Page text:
It's set for a January release, and we can't wait to read it. GSPIA Professor Jeremy Weber's new book, published by University Chicago Press, will be available in early 2024.
Statistics for Public Policy: A Practical Guide to Being Mostly Right (or at Least Respectably Wrong), is a guide on how to use statistics to bring clarity, not confusion, to policy work. According to the official site, the book "dispenses with the opacity and technical language that have long made this space impenetrable; instead, Weber offers an essential resource for all students and professionals working at the intersections of data and policy interventions," the publisher write. "This book is all signal, no noise."
Hear from the author yourself! This Q & A with Dr. Weber covers the why, what, who and how behind the book.
What motivated you to write the book?
I wrote the book because my teaching and policy experience highlighted a need for statistical mentorship. Many students and practitioners need a bridge between what their statistics textbooks provided and what is needed as the chief of staff for a council member or as the analyst for the department of health. To quote a line from Chapter 1: After her stats class, a student can calculate the lead concentration in the drinking water of the average sample home, the concentration at the 90th percentile, and the percentage of homes with concentrations over a certain threshold. But classes rarely equip us to discern which of the numbers matters the most or to argue that the city has a lead problem. I wanted to develop a resource that could equip people along these lines.
Are statistics even important for public policy?
Statistics are simply summaries of many observations of people, schools, forests, or whatever we’re talking about. The alternative to statistics is to make claims about what is common or rare based only on the conversation with your neighbor, the interview you saw on the news, or other anecdotal evidence. In the book, I argue that statistical claims are with us always, with or without statistics. Take away statistics and people will still make claims about the rich paying little in taxes or the poor abusing government programs and so on. If we’re going to make statistical claims—and have them inform policy—it is better that we tether them to…statistics!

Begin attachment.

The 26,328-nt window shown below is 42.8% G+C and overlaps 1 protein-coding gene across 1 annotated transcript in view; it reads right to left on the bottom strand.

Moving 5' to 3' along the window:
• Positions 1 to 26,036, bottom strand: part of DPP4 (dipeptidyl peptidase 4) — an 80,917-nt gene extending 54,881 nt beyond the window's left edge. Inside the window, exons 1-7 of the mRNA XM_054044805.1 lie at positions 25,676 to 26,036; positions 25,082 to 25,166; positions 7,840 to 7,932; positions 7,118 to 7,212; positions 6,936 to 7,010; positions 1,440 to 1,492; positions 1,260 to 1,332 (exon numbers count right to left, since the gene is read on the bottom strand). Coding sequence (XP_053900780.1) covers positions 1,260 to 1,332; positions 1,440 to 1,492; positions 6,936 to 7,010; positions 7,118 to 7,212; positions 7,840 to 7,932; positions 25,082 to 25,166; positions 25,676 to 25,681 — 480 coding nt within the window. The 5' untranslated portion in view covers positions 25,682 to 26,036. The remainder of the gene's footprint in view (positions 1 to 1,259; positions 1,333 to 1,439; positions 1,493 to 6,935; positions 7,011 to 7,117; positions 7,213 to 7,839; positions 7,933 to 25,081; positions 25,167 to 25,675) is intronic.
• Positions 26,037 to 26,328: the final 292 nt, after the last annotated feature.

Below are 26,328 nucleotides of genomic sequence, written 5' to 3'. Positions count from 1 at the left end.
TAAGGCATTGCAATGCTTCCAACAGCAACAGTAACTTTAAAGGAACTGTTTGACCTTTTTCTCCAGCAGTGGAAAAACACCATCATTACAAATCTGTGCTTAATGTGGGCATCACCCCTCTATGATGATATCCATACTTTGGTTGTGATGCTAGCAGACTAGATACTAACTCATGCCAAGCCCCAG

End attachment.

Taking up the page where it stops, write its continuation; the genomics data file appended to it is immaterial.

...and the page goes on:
Who should read it?
Probably you. People in diverse fields will be helped by it, whether that is public health, education, journalism, administration, economics or policy. Most of the book is accessible to the average newspaper reader and will give her many practical insights. There is also much in it for the statistically advanced. When I worked at the White House Council of Economic Advisers, even established academics often needed several months to adjust to the policy world and refocus on competently applying the basics. When you’re accustomed to speaking to only those in your academic field, it is easy to lose (or not develop) the ability to communicate well with very busy non-experts.
If you could recommend only one chapter, what would it be and why?
That’s a hard question, like asking me to say which of my kids I like best! Much thought went into every chapter, and I like each for different reasons. The one that might most benefit most people is Chapter 5: Know Large From Small and Explain the Difference. We are bombarded with statistics about test scores falling or temperatures hitting records, about coffee raising my risk of cancer or wine reducing it, and so on. Most of us, including people adept at crunching numbers, are poorly equipped to assess whether a number is large or small, alarming or ignorable. Chapter 5 equips you to choose the right adjective to put next to the number and have good reasons for the choice. The more that people do this well, the more that we will direct our attention from minor issues to pressing problems.
How did your experience teaching GSPIA students shape the book?
The idea for the book began percolating in my mind soon after I began teaching GSPIAs Introduction to Quantitative Methods course. Since then, other classes have informed the book, especially my Policy Analysis class and my capstone classes that had as clients the Pennsylvania Department of Environmental Protection and the federal Government Accountability Office. The book addresses areas where I’ve seen textbooks (and my own material) fall short in equipping students. The more I’ve taught at GSPIA, the more I’ve focused on helping students master the basics. We don’t use what we don’t firmly grasp because we fear making an embarrassing and perhaps costly mistake. And if students are not using what I’m teaching them, I’m not serving them well. Thus, the whole book is dedicated to helping the reader develop what I call wielding knowledge, which is knowledge we hold firmly enough that we are confident to use it where money or health or reputation are on the line.